IU Cancer Center beneficiary of Susan G. Komen for the Cure Support
A unique tissue bank at the Indiana University Cancer Center has received a $1 million boost from the Susan G. Komen for the Cure Research Grants and Awards Program.
The funding supports the expansion of a local tissue bank into a national repository for tissue from women without breast cancer. It is made available to scientists who are seeking to identify risk factors and biomarkers by comparing normal and cancerous tissue.
"I am thrilled that the Susan G. Komen for the Cure organization has earmarked $1 million to expand Mary Ellen's Tissue Bank into a national resource," said bank director Anna Maria Storniolo, M.D., director of the Catherine Peachey Breast Cancer Prevention Program at the IU Cancer Center and a professor of medicine at the Indiana University School of Medicine. "Their support is the first step in enabling the tissue bank and its corresponding annotation database to become a nationwide resource for breast cancer researchers. This is not only great news for our cancer center and the School of Medicine, but also, and most importantly, for the field of breast cancer research and treatment." The database is managed by Susan Clare, M.D., Ph.D., IU assistant professor of surgery.
The tissue bank addresses a critical barrier to research that was identified by the National Cancer Institute, according to Komen officials. The expanded bank will serve as a unique resource for the collection and safekeeping of normal breast tissue from women without breast cancer, which is critical for the advancement of breast cancer research.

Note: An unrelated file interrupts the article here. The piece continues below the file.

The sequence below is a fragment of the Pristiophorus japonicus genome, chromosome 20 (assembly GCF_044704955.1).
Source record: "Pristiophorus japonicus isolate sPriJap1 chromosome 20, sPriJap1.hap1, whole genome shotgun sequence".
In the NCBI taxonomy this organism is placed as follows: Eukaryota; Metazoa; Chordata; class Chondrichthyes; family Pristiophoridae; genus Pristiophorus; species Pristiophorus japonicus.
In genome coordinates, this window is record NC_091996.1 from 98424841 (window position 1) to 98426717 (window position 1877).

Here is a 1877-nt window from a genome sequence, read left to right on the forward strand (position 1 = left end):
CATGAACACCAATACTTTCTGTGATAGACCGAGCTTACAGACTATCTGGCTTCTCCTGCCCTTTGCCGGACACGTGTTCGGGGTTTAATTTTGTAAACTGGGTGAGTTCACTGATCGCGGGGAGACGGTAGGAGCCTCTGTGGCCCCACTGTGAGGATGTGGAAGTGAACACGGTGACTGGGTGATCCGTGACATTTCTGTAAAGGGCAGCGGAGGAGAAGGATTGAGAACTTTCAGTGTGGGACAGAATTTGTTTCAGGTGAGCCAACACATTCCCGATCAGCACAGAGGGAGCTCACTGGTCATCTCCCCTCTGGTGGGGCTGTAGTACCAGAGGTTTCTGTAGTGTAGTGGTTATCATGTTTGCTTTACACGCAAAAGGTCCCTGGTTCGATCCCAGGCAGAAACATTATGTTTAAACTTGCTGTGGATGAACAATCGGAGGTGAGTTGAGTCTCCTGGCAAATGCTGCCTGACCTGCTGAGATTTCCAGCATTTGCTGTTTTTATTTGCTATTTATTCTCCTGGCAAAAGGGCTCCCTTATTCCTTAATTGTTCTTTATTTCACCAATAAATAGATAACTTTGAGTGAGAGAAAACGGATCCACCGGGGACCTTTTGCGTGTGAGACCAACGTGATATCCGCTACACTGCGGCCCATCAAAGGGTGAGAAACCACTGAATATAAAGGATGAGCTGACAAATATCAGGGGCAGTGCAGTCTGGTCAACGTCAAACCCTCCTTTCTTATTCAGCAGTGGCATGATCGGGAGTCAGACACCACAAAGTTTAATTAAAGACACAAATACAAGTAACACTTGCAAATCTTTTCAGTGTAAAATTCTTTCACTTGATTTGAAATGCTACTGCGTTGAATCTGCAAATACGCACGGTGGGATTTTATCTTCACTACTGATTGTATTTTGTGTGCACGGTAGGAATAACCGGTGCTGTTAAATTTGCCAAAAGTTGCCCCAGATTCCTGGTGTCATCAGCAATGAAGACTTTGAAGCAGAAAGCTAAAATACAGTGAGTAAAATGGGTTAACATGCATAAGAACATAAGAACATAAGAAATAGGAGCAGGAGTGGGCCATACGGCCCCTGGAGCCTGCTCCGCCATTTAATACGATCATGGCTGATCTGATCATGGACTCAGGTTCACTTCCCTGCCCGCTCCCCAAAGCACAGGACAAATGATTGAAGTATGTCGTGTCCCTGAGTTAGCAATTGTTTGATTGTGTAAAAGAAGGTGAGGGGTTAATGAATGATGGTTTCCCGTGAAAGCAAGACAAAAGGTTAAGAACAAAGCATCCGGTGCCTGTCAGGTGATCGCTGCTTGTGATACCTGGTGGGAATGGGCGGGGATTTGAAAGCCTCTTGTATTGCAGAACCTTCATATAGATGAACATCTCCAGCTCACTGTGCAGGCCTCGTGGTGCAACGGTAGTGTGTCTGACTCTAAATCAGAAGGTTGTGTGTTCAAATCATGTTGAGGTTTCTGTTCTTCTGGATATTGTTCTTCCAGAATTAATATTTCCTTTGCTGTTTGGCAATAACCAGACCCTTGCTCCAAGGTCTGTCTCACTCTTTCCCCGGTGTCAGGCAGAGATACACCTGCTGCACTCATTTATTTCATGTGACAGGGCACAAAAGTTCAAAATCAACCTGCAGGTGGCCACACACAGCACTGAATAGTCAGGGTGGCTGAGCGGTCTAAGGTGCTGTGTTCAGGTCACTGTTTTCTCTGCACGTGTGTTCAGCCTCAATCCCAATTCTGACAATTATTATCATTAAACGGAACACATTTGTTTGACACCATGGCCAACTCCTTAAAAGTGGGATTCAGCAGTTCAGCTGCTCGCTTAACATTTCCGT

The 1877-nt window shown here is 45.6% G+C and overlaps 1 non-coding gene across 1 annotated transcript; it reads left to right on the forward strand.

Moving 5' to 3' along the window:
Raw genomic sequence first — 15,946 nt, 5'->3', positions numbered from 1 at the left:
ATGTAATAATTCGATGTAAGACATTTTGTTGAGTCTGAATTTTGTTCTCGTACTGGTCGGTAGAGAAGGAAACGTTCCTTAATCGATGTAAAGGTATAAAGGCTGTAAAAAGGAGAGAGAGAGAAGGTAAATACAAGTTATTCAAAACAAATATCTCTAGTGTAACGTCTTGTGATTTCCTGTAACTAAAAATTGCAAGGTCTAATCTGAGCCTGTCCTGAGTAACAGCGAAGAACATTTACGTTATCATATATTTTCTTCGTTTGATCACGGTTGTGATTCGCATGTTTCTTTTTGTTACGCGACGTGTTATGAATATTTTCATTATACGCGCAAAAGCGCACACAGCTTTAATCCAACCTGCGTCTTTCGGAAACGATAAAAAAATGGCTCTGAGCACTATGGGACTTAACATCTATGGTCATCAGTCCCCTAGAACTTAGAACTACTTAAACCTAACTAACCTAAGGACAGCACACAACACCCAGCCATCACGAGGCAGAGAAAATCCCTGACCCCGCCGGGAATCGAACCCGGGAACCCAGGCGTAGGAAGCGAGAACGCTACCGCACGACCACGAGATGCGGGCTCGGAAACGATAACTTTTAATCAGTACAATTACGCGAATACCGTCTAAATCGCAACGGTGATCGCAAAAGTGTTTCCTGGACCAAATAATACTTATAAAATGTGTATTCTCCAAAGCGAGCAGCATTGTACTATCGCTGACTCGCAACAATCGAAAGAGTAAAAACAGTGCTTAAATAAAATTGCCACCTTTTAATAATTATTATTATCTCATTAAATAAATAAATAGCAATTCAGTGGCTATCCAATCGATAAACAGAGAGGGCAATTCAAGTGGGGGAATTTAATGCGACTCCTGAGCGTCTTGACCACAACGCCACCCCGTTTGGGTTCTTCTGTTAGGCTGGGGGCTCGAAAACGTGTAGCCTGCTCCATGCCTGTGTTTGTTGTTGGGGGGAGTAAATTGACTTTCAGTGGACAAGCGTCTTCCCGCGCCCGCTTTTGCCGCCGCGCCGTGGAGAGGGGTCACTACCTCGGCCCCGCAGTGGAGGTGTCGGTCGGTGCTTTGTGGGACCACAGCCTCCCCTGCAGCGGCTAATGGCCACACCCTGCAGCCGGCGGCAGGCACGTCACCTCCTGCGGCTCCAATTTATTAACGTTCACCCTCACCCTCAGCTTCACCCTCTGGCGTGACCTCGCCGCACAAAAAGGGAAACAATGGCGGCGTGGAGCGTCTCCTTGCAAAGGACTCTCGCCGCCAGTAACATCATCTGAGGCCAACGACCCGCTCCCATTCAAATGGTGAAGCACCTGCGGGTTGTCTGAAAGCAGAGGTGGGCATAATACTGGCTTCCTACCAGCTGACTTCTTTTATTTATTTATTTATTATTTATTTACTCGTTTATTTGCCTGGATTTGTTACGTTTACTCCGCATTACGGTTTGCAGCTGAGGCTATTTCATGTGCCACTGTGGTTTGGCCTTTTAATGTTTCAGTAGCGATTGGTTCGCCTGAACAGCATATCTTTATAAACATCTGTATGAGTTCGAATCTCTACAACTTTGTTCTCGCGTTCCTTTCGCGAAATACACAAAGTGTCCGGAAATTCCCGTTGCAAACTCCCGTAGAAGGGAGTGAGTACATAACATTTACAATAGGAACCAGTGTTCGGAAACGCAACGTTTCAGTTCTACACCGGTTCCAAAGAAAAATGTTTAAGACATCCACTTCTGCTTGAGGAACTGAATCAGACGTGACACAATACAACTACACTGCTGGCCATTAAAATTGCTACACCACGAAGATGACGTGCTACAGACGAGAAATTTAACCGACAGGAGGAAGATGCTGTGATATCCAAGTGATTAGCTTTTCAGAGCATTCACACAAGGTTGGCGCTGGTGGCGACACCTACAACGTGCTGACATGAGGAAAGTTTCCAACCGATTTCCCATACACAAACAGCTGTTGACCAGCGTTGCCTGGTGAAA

About 2,500 women locally have donated to Mary Ellen's Tissue Bank. In 2005 and 2006, during the Komen Race for the Cure on the Indiana University-Purdue University Indianapolis campus, a mass appeal was made to women to donate a small sample of blood for cancer research. These blood drives and several smaller collections of blood, saliva – a good source of DNA – and tissue have amassed the largest national collection of non-cancerous biological tissue and blood, according to Dr. Storniolo.
Mary Ellen's Tissue Bank, named after an Indianapolis woman who died of breast cancer at the age of 37 in October 2002, was the out-growth of an annual one-day statewide conference for cancer physicians and researchers. The conference is supported by the Indianapolis affiliate of Susan G. Komen for the Cure and the Catherine Peachey Fund in Warsaw, Ind.
The grant to the IU Cancer Center was one of nearly $82 million in scientific research grants announced this week by the Komen for the Cure global breast cancer movement.
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